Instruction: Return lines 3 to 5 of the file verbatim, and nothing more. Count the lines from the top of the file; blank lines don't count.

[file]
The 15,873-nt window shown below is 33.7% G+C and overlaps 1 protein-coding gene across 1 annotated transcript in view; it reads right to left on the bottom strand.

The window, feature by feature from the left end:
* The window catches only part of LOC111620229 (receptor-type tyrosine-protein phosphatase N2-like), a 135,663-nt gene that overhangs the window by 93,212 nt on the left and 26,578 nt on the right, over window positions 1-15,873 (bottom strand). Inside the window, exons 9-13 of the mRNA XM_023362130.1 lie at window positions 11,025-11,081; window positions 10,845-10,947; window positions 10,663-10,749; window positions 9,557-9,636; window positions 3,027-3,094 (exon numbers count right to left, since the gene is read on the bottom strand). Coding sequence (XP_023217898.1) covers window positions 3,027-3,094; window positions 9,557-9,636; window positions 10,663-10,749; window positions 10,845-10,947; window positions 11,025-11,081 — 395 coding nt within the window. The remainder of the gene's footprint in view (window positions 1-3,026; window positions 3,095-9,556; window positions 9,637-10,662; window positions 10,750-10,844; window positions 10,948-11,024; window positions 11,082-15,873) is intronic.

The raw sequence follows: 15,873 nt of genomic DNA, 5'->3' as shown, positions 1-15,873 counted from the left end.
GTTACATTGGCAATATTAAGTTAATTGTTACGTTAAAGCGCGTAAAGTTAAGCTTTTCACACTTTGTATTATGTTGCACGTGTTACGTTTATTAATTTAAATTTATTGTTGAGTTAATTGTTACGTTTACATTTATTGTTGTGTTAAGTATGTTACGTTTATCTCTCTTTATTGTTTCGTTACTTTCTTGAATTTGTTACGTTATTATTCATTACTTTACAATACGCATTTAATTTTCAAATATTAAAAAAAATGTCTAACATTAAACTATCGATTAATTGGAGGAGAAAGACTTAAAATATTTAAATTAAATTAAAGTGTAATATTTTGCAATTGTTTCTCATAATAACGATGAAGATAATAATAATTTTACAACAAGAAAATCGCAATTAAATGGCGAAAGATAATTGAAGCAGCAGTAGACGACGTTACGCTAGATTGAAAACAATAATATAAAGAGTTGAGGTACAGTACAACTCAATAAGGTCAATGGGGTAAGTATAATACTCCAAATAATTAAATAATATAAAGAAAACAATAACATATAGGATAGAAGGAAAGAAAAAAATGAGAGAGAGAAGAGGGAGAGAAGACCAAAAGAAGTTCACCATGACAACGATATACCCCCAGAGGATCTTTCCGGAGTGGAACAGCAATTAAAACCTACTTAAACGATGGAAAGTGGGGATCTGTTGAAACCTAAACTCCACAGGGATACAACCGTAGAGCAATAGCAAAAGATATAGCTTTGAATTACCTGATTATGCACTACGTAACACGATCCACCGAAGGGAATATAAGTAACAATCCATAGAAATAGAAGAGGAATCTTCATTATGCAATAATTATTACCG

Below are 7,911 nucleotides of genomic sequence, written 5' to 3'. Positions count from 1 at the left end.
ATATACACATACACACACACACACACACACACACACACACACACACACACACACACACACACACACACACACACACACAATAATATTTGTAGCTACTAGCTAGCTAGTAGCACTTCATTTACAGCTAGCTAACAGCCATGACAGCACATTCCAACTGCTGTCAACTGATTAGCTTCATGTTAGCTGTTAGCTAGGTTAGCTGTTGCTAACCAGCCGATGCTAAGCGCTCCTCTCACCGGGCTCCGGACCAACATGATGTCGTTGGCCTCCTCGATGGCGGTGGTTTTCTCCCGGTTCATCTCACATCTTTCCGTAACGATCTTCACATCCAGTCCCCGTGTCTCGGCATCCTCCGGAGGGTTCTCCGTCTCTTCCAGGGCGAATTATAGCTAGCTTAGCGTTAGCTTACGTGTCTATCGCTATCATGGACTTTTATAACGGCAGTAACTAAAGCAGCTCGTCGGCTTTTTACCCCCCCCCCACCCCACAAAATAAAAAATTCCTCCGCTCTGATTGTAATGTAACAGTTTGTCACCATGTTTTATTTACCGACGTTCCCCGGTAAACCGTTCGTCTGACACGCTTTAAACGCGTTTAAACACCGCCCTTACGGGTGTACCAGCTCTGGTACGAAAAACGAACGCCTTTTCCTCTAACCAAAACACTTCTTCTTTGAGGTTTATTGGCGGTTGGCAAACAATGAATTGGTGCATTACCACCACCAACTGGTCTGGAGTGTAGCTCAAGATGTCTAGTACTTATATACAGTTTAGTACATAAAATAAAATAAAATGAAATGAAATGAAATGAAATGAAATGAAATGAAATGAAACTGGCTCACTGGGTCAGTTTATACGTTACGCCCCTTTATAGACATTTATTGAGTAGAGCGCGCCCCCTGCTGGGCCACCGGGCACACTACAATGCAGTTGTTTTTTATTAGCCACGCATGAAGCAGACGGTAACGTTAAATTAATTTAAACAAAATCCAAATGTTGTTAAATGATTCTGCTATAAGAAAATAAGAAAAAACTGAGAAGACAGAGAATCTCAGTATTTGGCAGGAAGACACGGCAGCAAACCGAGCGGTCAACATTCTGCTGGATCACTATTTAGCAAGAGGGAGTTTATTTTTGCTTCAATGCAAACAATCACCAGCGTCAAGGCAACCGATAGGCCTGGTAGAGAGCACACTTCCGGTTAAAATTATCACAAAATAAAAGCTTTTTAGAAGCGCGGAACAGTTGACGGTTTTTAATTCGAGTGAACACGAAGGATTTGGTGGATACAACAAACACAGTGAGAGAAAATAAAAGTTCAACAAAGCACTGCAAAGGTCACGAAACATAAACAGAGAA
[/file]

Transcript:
* The window catches only part of LOC111620229 (receptor-type tyrosine-protein phosphatase N2-like), a 135,663-nt gene that overhangs the window by 93,212 nt on the left and 26,578 nt on the right, over window positions 1-15,873 (bottom strand). Inside the window, exons 9-13 of the mRNA XM_023362130.1 lie at window positions 11,025-11,081; window positions 10,845-10,947; window positions 10,663-10,749; window positions 9,557-9,636; window positions 3,027-3,094 (exon numbers count right to left, since the gene is read on the bottom strand). Coding sequence (XP_023217898.1) covers window positions 3,027-3,094; window positions 9,557-9,636; window positions 10,663-10,749; window positions 10,845-10,947; window positions 11,025-11,081 — 395 coding nt within the window. The remainder of the gene's footprint in view (window positions 1-3,026; window positions 3,095-9,556; window positions 9,637-10,662; window positions 10,750-10,844; window positions 10,948-11,024; window positions 11,082-15,873) is intronic.

The raw sequence follows: 15,873 nt of genomic DNA, 5'->3' as shown, positions 1-15,873 counted from the left end.
GTTACATTGGCAATATTAAGTTAATTGTTACGTTAAAGCGCGTAAAGTTAAGCTTTTCACACTTTGTATTATGTTGCACGTGTTACGTTTATTAATTTAAATTTATTGTTGAGTTAATTGTTACGTTTACATTTATTGTTGTGTTAAGTATGTTACGTTTATCTCTCTTTATTGTTTCGTTACTTTCTTGAATTTGTTACGTTATTATTCATTACTTTACAATACGCATTTAATTTTCAAATATTAAAAAAAATGTCTAACATTAAACTATCGATTAATTGGAGGAGAAAGACTTAAAATATTTAAATTAAATTAAAGTGTAATATTTTGCAATTGTTTCTCATAATAACGATGAAGATAATAATAATTTTACAACAAGAAAATCGCAATTAAATGGCGAAAGATAATTGAAGCAGCAGTAGACGACGTTACGCTAGATTGAAAACAATAATATAAAGAGTTGAGGTACAGTACAACTCAATAAGGTCAATGGGGTAAGTATAATACTCCAAATAATTAAATAATATAAAGAAAACAATAACATATAGGATAGAAGGAAAGAAAAAAATGAGAGAGAGAAGAGGGAGAGAAGACCAAAAGAAGTTCACCATGACAACGATATACCCCCAGAGGATCTTTCCGGAGTGGAACAGCAATTAAAACCTACTTAAACGATGGAAAGTGGGGATCTGTTGAAACCTAAACTCCACAGGGATACAACCGTAGAGCAATAGCAAAAGATATAGCTTTGAATTACCTGATTATGCACTACGTAACACGATCCACCGAAGGGAATATAAGTAACAATCCATAGAAATAGAAGAGGAATCTTCATTATGCAATAATTATTACCG